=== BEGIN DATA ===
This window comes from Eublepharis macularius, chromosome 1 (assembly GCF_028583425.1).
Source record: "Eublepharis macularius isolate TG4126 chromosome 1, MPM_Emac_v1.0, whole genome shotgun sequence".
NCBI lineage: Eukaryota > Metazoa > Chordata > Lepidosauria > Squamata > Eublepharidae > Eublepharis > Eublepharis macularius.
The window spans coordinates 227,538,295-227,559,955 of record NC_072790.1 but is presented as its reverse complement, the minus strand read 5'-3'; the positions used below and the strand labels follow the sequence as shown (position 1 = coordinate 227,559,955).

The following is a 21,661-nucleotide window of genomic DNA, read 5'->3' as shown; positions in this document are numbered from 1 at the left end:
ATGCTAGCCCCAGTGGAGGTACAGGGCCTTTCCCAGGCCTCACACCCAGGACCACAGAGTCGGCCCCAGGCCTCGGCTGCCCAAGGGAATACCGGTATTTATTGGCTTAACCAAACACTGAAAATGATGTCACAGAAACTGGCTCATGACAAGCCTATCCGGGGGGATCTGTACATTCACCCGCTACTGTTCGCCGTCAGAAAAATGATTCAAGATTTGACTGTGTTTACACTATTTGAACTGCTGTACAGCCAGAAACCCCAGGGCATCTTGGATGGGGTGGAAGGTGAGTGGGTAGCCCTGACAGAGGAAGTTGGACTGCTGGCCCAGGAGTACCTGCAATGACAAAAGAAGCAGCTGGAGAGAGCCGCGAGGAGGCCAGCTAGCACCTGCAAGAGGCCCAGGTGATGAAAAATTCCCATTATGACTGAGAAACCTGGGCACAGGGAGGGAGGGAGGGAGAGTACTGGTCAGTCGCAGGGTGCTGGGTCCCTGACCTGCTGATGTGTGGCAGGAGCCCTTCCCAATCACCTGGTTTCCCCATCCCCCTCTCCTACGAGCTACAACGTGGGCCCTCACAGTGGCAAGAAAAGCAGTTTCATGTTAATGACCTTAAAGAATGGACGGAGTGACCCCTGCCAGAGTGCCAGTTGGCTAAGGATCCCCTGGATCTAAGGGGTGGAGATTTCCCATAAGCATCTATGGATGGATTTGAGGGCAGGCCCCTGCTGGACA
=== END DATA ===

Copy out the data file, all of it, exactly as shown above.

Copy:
This window comes from Eublepharis macularius, chromosome 1 (assembly GCF_028583425.1).
Source record: "Eublepharis macularius isolate TG4126 chromosome 1, MPM_Emac_v1.0, whole genome shotgun sequence".
NCBI lineage: Eukaryota > Metazoa > Chordata > Lepidosauria > Squamata > Eublepharidae > Eublepharis > Eublepharis macularius.
The window spans coordinates 227,538,295-227,559,955 of record NC_072790.1 but is presented as its reverse complement, the minus strand read 5'-3'; the positions used below and the strand labels follow the sequence as shown (position 1 = coordinate 227,559,955).

The following is a 21,661-nucleotide window of genomic DNA, read 5'->3' as shown; positions in this document are numbered from 1 at the left end:
ATGCTAGCCCCAGTGGAGGTACAGGGCCTTTCCCAGGCCTCACACCCAGGACCACAGAGTCGGCCCCAGGCCTCGGCTGCCCAAGGGAATACCGGTATTTATTGGCTTAACCAAACACTGAAAATGATGTCACAGAAACTGGCTCATGACAAGCCTATCCGGGGGGATCTGTACATTCACCCGCTACTGTTCGCCGTCAGAAAAATGATTCAAGATTTGACTGTGTTTACACTATTTGAACTGCTGTACAGCCAGAAACCCCAGGGCATCTTGGATGGGGTGGAAGGTGAGTGGGTAGCCCTGACAGAGGAAGTTGGACTGCTGGCCCAGGAGTACCTGCAATGACAAAAGAAGCAGCTGGAGAGAGCCGCGAGGAGGCCAGCTAGCACCTGCAAGAGGCCCAGGTGATGAAAAATTCCCATTATGACTGAGAAACCTGGGCACAGGGAGGGAGGGAGGGAGAGTACTGGTCAGTCGCAGGGTGCTGGGTCCCTGACCTGCTGATGTGTGGCAGGAGCCCTTCCCAATCACCTGGTTTCCCCATCCCCCTCTCCTACGAGCTACAACGTGGGCCCTCACAGTGGCAAGAAAAGCAGTTTCATGTTAATGACCTTAAAGAATGGACGGAGTGACCCCTGCCAGAGTGCCAGTTGGCTAAGGATCCCCTGGATCTAAGGGGTGGAGATTTCCCATAAGCATCTATGGATGGATTTGAGGGCAGGCCCCTGCTGGACA